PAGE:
Divergent by Veronica Roth

(Divergent #1)

In Beatrice Prior's dystopian Chicago world, society is divided into five factions, each dedicated to the cultivation of a particular virtue—Candor (the honest), Abnegation (the selfless), Dauntless (the brave), Amity (the peaceful), and Erudite (the intelligent). On an appointed day of every year, all sixteen-year-olds must select the faction to which they will devote the rest of their lives. For Beatrice, the decision is between staying with her family and being who she really is—she can't have both. So she makes a choice that surprises everyone, including herself.

During the highly competitive initiation that follows, Beatrice renames herself Tris and struggles alongside her fellow initiates to live out the choice they have made. Together they must undergo extreme physical tests of endurance and intense psychological simulations, some with devastating consequences. As initiation transforms them all, Tris must determine who her friends really are—and where, exactly, a romance with a sometimes fascinating, sometimes exasperating boy fits into the life she's chosen. But Tris also has a secret, one she's kept hidden from everyone because she's been warned it can mean death. And as she discovers unrest and growing conflict that threaten to unravel her seemingly perfect society, she also learns that her secret might help her save those she loves . . . or it might destroy her.

“Becoming fearless isn't the point. That's impossible. It's learning how to control your fear, and how to be free from it.”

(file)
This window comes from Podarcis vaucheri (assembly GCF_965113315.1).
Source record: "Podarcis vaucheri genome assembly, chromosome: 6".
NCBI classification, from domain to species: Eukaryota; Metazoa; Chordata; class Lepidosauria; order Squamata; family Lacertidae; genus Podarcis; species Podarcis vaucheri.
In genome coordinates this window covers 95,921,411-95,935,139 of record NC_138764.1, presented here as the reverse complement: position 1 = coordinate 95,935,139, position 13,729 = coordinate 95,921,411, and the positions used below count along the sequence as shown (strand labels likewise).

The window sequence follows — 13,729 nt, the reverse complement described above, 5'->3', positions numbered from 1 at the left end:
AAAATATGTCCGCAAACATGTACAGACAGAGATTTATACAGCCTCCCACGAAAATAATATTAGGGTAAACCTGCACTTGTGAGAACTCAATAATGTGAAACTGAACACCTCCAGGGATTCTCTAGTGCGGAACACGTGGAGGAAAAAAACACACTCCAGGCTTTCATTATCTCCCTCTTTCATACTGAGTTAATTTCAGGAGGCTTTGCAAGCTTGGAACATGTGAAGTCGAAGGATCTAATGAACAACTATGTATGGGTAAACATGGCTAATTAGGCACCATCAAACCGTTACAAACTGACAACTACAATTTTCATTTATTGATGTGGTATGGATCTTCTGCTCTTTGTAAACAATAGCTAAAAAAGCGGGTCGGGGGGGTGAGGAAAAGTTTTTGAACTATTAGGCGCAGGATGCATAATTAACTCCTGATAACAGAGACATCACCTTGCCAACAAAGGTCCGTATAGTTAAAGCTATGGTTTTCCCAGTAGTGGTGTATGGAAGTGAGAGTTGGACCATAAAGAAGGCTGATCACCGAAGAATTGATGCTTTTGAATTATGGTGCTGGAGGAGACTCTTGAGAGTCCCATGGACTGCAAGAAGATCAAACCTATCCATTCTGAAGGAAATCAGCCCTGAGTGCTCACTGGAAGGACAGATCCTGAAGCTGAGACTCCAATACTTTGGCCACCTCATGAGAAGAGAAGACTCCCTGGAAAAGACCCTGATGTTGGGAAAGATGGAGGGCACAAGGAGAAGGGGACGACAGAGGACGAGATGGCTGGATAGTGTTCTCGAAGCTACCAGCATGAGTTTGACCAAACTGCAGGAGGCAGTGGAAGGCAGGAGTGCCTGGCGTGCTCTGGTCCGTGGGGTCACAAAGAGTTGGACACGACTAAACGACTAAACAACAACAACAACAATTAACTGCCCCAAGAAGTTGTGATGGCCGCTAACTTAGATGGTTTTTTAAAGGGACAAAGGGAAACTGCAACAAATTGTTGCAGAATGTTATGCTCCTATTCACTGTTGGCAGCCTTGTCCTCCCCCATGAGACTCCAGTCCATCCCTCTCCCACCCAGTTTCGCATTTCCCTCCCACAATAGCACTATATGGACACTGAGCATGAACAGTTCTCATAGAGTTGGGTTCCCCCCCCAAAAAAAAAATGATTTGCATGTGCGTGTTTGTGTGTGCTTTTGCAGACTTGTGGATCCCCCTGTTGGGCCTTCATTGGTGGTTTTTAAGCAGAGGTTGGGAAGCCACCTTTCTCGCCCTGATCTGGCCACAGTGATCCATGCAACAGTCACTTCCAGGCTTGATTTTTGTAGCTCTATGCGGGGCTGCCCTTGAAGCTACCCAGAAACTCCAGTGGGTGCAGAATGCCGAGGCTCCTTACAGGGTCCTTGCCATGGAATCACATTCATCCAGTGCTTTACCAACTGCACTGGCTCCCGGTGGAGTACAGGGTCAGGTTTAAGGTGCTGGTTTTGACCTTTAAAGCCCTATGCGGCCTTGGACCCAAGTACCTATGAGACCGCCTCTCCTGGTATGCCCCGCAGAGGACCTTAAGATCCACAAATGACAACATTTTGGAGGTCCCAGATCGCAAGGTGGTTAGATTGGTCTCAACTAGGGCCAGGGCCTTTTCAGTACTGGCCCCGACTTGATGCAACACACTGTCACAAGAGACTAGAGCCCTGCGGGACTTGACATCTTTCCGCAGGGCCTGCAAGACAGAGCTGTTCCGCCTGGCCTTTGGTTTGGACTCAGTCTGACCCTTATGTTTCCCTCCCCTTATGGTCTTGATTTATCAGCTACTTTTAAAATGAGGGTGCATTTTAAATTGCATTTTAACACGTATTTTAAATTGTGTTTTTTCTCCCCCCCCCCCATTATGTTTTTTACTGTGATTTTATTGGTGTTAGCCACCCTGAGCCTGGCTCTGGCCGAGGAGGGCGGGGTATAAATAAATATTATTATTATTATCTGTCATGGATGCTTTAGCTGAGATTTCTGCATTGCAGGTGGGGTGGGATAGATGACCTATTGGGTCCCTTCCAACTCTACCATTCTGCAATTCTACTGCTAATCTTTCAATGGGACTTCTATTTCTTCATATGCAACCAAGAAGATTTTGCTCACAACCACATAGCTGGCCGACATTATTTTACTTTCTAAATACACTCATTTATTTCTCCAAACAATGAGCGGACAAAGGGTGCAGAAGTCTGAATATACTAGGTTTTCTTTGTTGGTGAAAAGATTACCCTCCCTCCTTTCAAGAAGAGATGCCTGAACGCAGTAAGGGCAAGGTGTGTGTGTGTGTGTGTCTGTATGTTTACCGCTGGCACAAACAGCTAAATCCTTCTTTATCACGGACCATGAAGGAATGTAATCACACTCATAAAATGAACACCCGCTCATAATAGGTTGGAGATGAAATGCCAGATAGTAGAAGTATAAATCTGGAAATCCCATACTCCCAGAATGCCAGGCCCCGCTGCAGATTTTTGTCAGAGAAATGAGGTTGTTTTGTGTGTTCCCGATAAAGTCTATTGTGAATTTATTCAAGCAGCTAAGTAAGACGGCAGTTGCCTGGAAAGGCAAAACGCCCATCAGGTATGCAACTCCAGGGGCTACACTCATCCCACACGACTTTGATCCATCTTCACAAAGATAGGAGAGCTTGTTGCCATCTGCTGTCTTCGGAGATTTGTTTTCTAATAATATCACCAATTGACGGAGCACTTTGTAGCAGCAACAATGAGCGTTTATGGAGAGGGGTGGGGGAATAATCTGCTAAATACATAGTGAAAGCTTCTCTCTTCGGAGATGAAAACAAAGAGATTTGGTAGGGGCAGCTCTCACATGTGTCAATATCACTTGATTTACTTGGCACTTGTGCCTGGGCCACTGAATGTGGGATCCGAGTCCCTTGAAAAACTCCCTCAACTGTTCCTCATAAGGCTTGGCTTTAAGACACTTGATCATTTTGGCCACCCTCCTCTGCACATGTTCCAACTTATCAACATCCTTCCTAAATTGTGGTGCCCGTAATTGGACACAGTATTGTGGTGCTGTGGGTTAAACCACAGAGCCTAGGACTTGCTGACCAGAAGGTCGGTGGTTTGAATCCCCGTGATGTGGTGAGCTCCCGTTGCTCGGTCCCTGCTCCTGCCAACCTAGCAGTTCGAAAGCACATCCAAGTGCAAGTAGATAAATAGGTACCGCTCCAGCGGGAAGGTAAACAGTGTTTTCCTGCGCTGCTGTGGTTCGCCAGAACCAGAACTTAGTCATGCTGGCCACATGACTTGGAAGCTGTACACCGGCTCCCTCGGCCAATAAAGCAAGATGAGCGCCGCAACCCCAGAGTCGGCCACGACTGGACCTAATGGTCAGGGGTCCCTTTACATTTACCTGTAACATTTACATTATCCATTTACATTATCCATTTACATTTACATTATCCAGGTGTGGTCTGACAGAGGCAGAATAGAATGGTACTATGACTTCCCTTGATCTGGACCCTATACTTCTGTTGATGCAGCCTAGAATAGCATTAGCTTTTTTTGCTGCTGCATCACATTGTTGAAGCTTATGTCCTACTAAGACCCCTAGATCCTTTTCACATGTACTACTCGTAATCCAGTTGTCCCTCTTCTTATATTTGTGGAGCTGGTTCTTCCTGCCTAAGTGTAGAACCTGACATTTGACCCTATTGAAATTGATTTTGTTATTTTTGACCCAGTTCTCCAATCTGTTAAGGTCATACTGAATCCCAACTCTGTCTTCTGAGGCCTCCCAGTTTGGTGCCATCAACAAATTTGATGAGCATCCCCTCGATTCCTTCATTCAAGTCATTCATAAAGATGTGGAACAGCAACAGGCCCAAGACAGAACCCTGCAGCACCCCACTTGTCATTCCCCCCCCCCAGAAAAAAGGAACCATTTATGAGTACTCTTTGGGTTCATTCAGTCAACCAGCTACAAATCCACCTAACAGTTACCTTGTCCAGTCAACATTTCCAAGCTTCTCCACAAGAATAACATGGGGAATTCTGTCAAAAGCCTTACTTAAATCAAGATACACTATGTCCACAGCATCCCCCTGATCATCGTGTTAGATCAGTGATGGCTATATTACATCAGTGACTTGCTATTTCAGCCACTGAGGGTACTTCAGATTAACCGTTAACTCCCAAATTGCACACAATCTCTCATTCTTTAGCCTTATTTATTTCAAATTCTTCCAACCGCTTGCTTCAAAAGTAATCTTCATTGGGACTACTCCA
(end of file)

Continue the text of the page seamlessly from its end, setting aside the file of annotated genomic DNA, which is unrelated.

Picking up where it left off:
Dystopian is the "in" thing right now, a trend that's taken the reading and movie-going world by storm. That's unlikely to let up any time soon; Divergent cashes in on the trend, creatively conceived but unrealistic. I can't see our world ever dividing into these factions, it doesn't line up nor make sense, but it's a originative conception if you're in the mood for a unique dystopian world.

Told through first person POV, Beatrice never felt altruistic enough to belong to her Abnegation (the selfless) family. The day of graduation sets in the test everyone must take, one which will reveal which faction they are best suited for, leaving them the decision whether to stay or change what they've always grown up in. While testing, Beatrice discovers she's a blend of personality (good in our world, horror in hers). Other factions are Amity (the peaceful), Erudite (the intelligent), Dauntless (the brave) and Candor (the honest).

I won't spoil what her choice was, but I wasn't happy with initially. The arrogance and annoyance of the faction's initiation lasted the duration of the book, a turn-off. I couldn't sympathize with some of the characters, the controlling world pissed me off, it seemed fiercely demented, and rage isn't a trait I like feeling while reading. After awhile it comes to a satisfying conclusion, taking the story in a direction I could finally embrace.

Because of my frustrations with the faction and how long the book stayed there, to some of my irritations with the main character, I was soured on the experience a little. It made up for it eventually, but there's not a lot going on to save it before it comes to that point.

The book shines with its tense action scenes, and although the faction initiation goes on too long, there's violent and politically charged things happening to make up for it. I didn't get the love connection Beatrice feels, it seemed forced and rather generic, not sure why they'd develop such a bond so easily. It didn't hurt my enjoyment of the story, just felt out of place and wasn't something I could invest it.

It's a pretty good story, not amazing, but an okay read and venture into the dystopian world. The ending leaves a mini cliffhanger, of course, and now that the faction has been shaken up some I'm hoping to enjoy the sequel more than the original.


   Book Quotes:

“I have a theory that selflessness and bravery aren't all that different.” 

“A brave man acknowledges the strength of others.” 

   Movie Trailer:

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